Understanding Malpractice Insurance Clauses
We love talking to physicians about lowering their malpractice insurance premium and improving their coverage. In many instances, we find additional savings with better coverage through another carrier. The problem is that most clients assume they need to wait until their current policy expires to change carriers, which could be a year if they just renewed.
Physicians can move their malpractice insurance coverage mid-term, but looking into the current policy’s cancellation clause will help them in the following ways:
- It will clarify their coverage needs.
- It will show the real costs and savings.
- It will enable them to make a better decision.
Let us show you how by looking at malpractice insurance cancellation clauses from two different carriers. For our illustrations, assume you currently have a policy that runs January 1, 2013 to January 1, 2014. The annual premium is $60,000. You decide to cancel on March 15, 2013.
Malpractice Insurance Cancellation Clauses
Here is the policy Cancellation Clause for Insurer 1
If the policy or a SCHEDULED NAMED INSURED is canceled by the FIRST NAMED INSURED : The FIRST NAMED INSURED will receive a refund of the pro-rata unearned premium amount.
Here is the calculation of your $48,000 refund:
Here is the policy Cancellation Clause for Insurer 2
This policy may be canceled at any time by the policyholder by sending advance written notice to us stating when thereafter such cancellation shall be effective. We will return any unearned premium, less the customary short rate fee. However, the policy cancellation will still be effective even if you have not yet received any such return premium due you.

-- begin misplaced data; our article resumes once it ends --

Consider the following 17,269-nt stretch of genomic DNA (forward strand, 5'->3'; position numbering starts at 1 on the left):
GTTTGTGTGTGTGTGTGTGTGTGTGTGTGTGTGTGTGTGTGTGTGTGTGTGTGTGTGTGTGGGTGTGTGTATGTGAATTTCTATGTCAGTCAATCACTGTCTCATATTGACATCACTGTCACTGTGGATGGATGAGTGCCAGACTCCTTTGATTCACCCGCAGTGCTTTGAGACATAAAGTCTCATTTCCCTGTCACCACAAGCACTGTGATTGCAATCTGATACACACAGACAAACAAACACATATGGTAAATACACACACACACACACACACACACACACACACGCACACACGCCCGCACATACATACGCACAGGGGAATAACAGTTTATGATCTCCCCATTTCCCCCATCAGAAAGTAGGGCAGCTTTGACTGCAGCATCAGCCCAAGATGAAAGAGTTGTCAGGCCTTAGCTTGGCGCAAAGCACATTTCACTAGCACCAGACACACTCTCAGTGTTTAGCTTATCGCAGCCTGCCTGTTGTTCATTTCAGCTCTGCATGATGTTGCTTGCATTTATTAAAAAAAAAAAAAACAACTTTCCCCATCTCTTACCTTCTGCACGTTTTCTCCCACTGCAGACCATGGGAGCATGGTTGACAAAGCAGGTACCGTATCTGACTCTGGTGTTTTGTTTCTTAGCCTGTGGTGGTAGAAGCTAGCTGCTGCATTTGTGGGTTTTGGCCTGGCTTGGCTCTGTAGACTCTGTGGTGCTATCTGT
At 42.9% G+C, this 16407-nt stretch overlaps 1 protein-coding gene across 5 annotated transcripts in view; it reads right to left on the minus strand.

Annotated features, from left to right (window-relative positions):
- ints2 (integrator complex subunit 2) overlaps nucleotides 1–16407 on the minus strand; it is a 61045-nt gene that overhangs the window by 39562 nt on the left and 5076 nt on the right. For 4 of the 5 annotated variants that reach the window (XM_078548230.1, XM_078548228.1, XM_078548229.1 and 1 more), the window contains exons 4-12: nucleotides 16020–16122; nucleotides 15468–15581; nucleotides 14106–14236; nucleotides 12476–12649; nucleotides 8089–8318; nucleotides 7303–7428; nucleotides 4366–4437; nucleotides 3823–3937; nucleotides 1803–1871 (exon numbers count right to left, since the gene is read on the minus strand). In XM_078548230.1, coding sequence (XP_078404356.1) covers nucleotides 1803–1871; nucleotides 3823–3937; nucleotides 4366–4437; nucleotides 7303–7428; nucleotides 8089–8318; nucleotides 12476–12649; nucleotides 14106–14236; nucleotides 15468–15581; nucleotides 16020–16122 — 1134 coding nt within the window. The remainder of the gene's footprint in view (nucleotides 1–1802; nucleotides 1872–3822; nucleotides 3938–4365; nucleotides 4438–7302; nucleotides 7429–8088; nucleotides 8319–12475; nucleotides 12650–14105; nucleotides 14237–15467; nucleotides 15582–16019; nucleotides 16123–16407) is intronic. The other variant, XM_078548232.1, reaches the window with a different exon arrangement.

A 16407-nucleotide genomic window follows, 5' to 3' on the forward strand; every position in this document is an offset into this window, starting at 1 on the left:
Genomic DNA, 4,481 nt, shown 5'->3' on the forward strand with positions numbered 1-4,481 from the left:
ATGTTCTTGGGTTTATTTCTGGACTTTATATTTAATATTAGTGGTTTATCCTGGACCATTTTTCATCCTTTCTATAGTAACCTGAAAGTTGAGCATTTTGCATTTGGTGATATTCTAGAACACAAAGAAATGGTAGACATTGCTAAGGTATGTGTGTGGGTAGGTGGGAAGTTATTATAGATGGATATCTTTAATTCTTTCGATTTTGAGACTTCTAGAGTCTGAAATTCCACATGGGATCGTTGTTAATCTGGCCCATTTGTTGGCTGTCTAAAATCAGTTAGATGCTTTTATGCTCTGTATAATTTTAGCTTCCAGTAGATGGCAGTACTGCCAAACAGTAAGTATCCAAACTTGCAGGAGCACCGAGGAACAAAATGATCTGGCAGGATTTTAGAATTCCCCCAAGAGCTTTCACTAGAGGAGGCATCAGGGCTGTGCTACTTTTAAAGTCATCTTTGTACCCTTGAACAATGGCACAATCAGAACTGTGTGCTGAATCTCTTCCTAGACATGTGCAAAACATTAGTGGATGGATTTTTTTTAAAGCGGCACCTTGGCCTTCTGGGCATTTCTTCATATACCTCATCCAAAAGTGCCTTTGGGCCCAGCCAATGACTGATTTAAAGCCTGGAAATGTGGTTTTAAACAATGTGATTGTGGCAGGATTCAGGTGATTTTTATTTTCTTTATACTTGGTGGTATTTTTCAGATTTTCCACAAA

Here is calculation of your $43,200 refund:
The industry customary short-rate penalty is 10%. Note that you would have lost $4,800 if the second carrier provided your coverage.
Malpractice Insurance Strategy
There is one caveat here. We have found that when an insured pays the current policy in quarterly installments and then cancels coverage on the next quarterly installment due date, the carrier does not usually balance bill the client for the penalty amount. In addition, similar giving up players in sports, if an insurance carrier wants to let go of an insured, they are most likely going to allow a pro-rata cancellation.
Knowing how your insurer calculates the return premium if you cancel coverage mid-tem will help you make a better decision in whether to move coverage.
In many cases, we have found that the premium savings we have provided with a new carrier outweigh the short-rate penalty amount. For additional information on specific insurance coverages, check out our Education Page.
We are Here to Help!
What specific questions do you have about your coverage? We would love to hear from you. Leave your comment below:
As always, we are always here to provide a complimentary coverage review.